Letters from Ukraine: 14/5/22 – Kandinsky

Working in Odessa, George Gittoes is surprised to hear the local arts community's proud identification with Kandinsky – and is encouraged to reflect on his own practice of painting in the context of geopolitical crises.

When I was out painting Z the Defiler as an action in the Greek Square, Odessa, with poet, Viktor Solodchuk we were visited by a highly esteemed art teacher, Igor Nosok. Igor has taught here for fifty years and is loved by all the Odessan artists I have met.

I had overheard Igor mentioning Kandinsky to Hellen. (Hellen who shoots and directs our filming solo, when I am unable to hold one of the cameras.) Hearing the name Kandinsky got my attention and I turned away from my drawing. Kandinsky had a huge influence on my development as an artist.

I walked over to Igor, rested my arm on his shoulder and said, “I studied Kandinsky at university and read his book Concerning the Spiritual in Art. He and other Russian artists were very important to me when I was young.”  I was quickly made to realise I had put my foot in my mouth by saying “Russian artists.” I was instantly chastised by Maria Galina (a famous science fiction writer who was translating for Hellen): “No not Russian artists but Ukrainian, from Odessa.”  Odessans are proud to own Kandinsky and from what Maria and Igor then told me, the cultural identity of contemporary Odessan art needs to claim Kandinsky as Odessan and Ukrainian.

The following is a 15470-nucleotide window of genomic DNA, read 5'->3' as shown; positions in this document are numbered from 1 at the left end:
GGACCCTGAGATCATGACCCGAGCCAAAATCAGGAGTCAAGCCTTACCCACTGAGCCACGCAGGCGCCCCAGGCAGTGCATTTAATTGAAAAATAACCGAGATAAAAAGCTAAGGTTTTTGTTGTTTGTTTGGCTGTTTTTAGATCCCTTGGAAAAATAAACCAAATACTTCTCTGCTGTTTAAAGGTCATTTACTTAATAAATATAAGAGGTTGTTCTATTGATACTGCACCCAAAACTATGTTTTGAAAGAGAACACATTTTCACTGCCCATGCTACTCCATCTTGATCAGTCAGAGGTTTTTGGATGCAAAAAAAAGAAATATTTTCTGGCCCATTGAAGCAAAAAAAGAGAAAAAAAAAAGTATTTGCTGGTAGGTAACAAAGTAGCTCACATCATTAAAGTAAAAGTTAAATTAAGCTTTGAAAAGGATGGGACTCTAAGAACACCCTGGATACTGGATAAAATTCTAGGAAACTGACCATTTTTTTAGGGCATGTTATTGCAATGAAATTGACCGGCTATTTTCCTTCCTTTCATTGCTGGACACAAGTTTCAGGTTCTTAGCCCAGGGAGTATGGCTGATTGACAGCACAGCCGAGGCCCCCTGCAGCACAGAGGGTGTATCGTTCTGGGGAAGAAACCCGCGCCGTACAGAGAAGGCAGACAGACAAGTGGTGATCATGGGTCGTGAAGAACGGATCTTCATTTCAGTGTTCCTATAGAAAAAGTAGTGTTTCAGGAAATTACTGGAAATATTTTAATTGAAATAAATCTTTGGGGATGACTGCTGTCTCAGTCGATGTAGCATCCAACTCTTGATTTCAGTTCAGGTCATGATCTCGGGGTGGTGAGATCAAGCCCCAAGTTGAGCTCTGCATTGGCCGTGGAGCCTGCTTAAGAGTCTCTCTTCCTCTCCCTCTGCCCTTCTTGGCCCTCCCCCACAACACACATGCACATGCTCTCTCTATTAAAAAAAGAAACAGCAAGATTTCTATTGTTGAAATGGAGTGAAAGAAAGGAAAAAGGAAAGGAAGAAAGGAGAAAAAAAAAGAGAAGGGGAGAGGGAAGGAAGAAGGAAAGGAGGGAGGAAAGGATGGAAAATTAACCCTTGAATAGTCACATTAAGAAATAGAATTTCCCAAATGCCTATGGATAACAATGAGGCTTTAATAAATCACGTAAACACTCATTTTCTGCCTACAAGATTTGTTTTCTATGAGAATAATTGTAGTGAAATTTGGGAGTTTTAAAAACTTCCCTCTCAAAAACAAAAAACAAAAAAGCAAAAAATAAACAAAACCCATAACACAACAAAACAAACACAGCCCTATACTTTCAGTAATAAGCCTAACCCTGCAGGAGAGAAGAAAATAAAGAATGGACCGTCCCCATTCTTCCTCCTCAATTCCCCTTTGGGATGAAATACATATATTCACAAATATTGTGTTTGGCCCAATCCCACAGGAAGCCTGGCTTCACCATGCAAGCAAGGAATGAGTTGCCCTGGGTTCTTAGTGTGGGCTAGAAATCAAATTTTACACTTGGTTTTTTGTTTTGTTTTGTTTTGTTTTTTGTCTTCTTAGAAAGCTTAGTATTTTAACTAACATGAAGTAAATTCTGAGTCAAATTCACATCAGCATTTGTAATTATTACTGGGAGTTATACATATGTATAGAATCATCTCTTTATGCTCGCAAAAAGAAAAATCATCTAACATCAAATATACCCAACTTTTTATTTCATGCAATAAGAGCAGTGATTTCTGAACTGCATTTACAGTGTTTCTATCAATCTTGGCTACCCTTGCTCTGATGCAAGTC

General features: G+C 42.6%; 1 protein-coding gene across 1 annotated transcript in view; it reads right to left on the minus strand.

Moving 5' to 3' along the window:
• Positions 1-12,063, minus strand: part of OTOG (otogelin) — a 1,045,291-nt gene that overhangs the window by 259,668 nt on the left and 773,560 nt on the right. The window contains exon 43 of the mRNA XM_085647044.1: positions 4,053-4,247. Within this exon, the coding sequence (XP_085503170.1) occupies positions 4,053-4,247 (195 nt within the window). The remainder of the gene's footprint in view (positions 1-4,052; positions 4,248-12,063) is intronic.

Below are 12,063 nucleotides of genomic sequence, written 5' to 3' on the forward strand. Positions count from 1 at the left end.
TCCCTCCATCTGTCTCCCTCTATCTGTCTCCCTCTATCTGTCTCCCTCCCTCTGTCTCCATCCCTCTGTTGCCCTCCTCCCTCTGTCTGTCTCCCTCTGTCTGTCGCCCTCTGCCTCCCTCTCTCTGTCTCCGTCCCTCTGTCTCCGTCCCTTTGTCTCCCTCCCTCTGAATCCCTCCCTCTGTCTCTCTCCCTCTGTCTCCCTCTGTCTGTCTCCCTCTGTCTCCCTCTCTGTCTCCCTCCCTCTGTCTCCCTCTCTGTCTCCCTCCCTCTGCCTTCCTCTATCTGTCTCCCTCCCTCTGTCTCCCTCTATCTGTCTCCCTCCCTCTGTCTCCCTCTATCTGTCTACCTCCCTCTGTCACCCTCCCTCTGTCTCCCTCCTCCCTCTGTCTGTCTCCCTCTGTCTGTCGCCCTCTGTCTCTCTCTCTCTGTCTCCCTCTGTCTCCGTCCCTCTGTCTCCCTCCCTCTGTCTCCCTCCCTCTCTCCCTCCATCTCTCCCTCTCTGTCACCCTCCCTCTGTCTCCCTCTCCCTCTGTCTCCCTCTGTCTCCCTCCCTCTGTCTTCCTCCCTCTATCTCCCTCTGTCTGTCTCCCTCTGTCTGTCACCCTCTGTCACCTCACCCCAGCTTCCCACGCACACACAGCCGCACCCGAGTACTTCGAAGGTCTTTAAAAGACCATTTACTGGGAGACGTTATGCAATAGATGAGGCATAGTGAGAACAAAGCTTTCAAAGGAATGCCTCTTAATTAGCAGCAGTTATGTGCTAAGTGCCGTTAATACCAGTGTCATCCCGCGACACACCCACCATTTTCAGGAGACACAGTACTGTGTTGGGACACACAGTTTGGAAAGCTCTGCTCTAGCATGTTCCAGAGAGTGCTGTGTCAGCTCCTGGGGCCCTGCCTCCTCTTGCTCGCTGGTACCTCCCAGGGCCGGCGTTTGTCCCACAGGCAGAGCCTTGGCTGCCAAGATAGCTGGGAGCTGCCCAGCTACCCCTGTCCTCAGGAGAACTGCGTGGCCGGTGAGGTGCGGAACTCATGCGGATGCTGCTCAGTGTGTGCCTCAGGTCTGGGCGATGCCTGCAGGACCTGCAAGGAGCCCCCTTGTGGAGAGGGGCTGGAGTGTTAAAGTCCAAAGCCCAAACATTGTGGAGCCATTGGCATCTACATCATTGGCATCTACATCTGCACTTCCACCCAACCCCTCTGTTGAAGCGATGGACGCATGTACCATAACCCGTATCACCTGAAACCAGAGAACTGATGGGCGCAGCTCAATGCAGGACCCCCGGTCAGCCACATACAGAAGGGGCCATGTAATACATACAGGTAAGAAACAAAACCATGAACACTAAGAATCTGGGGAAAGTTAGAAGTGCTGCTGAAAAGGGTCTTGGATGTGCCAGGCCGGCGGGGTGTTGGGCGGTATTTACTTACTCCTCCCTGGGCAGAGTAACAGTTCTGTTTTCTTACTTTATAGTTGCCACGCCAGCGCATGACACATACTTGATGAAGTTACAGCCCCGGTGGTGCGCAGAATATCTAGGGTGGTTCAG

I found this very confusing. I have always seen Kandinsky as uniquely Russian and now I was being told this is wrong, that he is Ukrainian. I know Kandinsky’s life story as well as I know that of Van Gogh or Gauguin. He was born in Moscow in 1866 but his family, who were merchants, moved to Odessa where he spent his childhood from the age of six to thirteen. He was a student at the Grekov Odessa Art School. He did not initially see himself being an artist. He left Odessa and went to the University of Moscow to study law and economics. He taught law in Moscow. He did not start painting until he left Russia for Munich at the age of thirty, studying art there. The first World War had him return to Moscow in 1914, where he was influential in developing a new kind of revolutionary art, but his spiritual ideas did not fit with communist realism, so he returned to Germany in 1920 and taught at the Bauhaus from 1922-33. When the Bauhaus was closed by the Nazis, who labelled his art as decadent, he left for France for the war years, becoming a French citizen, and died there in 1944. 

Yesterday, we drove to the shopping mall which was bombed a few nights ago, on 9 May. On our way, Viktor excitedly pointed out of the car window “That is Kandinsky’s art school, if you like we can stop and go inside?” I could have thought that Kandinsky had taught art there, but I knew he did not. It may have been the school he went to as a junior student before leaving for Moscow to study law, but he never taught art in Odessa. I would have liked to see inside the school but knew the afternoon light was going and we would not have time to film the bombed buildings if we made this stop.